LPGANovember 20, 2019

The hardest thing about the U.S. Women's Open champ's rookie LPGA season isn't what you'd expect

jeongeun lee6 TOTO Japan Classic - Round One
Matt RobertsOTSU, JAPAN - NOVEMBER 08: Jeongeun Lee6 of South Korea lines up a putt on the 4th green during the first round of the TOTO Japan Classic at Seta Golf Course North Course on November 8, 2019 in Otsu, Shiga, Japan. (Photo by Matt Roberts/Getty Images)

NAPLES, Fla. — Jeongeun Lee6 made the transition from the Korean LPGA Tour to the LPGA Tour in 2019, and her rookie year has been an undeniable success. She won the U.S. Women's Open in May and had nine other top-10 finishes, clinching the tour's top rookie honor with four tournaments left to play. But that doesn't mean this first year came without a learning curve. The day before the first round of the CME Group Tour Championship, Lee6 opened up about the toughest part of acclimating to LPGA life.

Through a translator, Lee6 noted that on the KLPGA, you can take a cart during the pro-ams. "But in LPGA," she said, "you have to walk no matter what, even during the pro-am, and so that was like the most hardest thing I ever experienced."

Really? Harder than the grind of traveling across country? Harder than playing against elite competition every week? Harder than winning the U.S. Women's Open?

OK, so Lee6 acknowledged that traveling all over the world and dealing with time changes instead of just playing in Korea has been tough. But apparently it can't compare to having to walk those pro-ams.

Han Myung-Gu

Lee6 also said a big lesson she learned in terms of golf from her first year was the need to be clear on how she's play each course on a weekly basis.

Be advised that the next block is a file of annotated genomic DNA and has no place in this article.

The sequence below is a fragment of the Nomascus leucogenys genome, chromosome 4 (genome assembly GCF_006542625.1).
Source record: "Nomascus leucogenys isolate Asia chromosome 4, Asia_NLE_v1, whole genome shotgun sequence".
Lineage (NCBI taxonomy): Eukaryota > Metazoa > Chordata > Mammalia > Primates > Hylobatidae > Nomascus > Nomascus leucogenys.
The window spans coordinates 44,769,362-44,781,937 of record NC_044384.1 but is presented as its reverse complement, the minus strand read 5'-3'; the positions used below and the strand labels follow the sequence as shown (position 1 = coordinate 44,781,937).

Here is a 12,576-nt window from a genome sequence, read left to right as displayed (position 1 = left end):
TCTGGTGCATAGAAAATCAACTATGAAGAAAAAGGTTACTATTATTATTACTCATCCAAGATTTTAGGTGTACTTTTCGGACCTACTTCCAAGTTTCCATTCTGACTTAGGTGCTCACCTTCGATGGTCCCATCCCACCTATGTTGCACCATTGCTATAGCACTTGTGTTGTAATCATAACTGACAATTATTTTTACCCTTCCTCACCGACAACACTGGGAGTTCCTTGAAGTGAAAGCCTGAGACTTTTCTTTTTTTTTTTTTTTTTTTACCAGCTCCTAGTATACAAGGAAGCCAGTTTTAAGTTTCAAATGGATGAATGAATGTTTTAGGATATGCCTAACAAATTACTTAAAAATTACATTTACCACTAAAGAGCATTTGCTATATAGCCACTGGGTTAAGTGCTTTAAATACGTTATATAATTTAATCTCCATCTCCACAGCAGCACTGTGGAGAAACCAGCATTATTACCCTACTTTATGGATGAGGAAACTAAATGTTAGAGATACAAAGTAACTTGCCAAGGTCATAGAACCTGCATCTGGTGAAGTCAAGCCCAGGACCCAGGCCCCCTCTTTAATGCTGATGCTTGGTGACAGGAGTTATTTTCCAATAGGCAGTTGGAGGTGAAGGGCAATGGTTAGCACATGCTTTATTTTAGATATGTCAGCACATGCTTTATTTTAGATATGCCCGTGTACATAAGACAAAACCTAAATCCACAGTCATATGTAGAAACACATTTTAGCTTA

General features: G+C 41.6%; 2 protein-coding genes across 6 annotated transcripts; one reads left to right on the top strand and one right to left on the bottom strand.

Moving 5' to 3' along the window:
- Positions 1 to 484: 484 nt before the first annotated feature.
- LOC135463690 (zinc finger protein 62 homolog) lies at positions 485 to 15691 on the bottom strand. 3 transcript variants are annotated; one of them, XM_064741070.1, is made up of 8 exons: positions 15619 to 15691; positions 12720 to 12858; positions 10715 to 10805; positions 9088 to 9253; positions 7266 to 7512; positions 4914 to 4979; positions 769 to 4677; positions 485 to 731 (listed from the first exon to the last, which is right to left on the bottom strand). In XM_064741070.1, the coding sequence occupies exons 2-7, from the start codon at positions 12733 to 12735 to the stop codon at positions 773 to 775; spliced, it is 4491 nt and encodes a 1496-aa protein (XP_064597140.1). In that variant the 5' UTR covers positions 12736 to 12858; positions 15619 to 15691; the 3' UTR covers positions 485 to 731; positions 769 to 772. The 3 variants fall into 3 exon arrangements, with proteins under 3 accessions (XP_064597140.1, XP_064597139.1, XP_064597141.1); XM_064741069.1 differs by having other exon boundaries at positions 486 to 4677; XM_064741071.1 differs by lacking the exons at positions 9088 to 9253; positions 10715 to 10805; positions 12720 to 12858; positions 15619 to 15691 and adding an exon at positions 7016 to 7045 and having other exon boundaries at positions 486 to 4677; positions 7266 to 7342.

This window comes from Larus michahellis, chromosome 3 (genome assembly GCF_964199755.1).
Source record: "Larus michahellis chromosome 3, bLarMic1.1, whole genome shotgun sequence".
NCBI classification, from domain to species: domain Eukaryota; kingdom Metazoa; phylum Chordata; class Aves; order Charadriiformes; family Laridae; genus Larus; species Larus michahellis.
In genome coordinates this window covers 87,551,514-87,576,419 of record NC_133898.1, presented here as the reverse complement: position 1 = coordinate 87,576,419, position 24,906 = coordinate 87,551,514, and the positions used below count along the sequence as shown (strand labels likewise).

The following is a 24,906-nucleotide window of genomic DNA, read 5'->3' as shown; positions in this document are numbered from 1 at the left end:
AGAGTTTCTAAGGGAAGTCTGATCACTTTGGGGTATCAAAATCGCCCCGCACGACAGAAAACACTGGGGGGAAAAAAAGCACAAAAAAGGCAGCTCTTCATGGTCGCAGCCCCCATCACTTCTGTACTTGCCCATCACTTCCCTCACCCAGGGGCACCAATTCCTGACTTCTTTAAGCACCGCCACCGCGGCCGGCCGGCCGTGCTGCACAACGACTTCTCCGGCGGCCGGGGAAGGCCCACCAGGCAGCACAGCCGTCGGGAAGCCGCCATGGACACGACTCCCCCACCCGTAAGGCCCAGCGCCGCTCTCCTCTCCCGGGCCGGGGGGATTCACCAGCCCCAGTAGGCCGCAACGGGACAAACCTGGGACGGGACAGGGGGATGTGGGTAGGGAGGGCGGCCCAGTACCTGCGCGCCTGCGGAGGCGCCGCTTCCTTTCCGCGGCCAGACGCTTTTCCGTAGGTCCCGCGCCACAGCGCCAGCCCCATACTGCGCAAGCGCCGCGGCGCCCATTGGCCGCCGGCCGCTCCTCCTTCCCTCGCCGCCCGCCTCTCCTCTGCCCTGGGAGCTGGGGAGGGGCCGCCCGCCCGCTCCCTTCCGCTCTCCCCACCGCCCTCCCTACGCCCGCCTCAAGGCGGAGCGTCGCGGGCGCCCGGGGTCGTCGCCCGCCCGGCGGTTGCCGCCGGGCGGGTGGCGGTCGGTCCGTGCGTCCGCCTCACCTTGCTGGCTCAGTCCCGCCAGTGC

"Coming to America, all the golf courses are very different and the environment is great," Lee6 said. "I feel like I learned a lot of course management in the U.S."

She's learned quickly. Her top-10s in 2019 spread across the globe: Australia, Texas, Scotland, New Jersey and, of course in South Carolina, where she claimed the U.S. Women's Open title at the Country Club of Charleston. Lee6 thinks understanding course management will also be valuable this week at the CME Group Tour Championship, where the winner will earn a $1.5 million payday, the largest winner's check in women's golf history.

"Actually this golf course [Tiburon Golf Club] just reminds me of U.S. Open golf course, especially fairway and everything," Lee6 said. "Green-wise it felt … the grass seems very similar, and I do feel a little bit confident. [It] just kind of reminds me of the U.S. Women's Open tournament."

To the rest of the field, don't say you haven't been warned.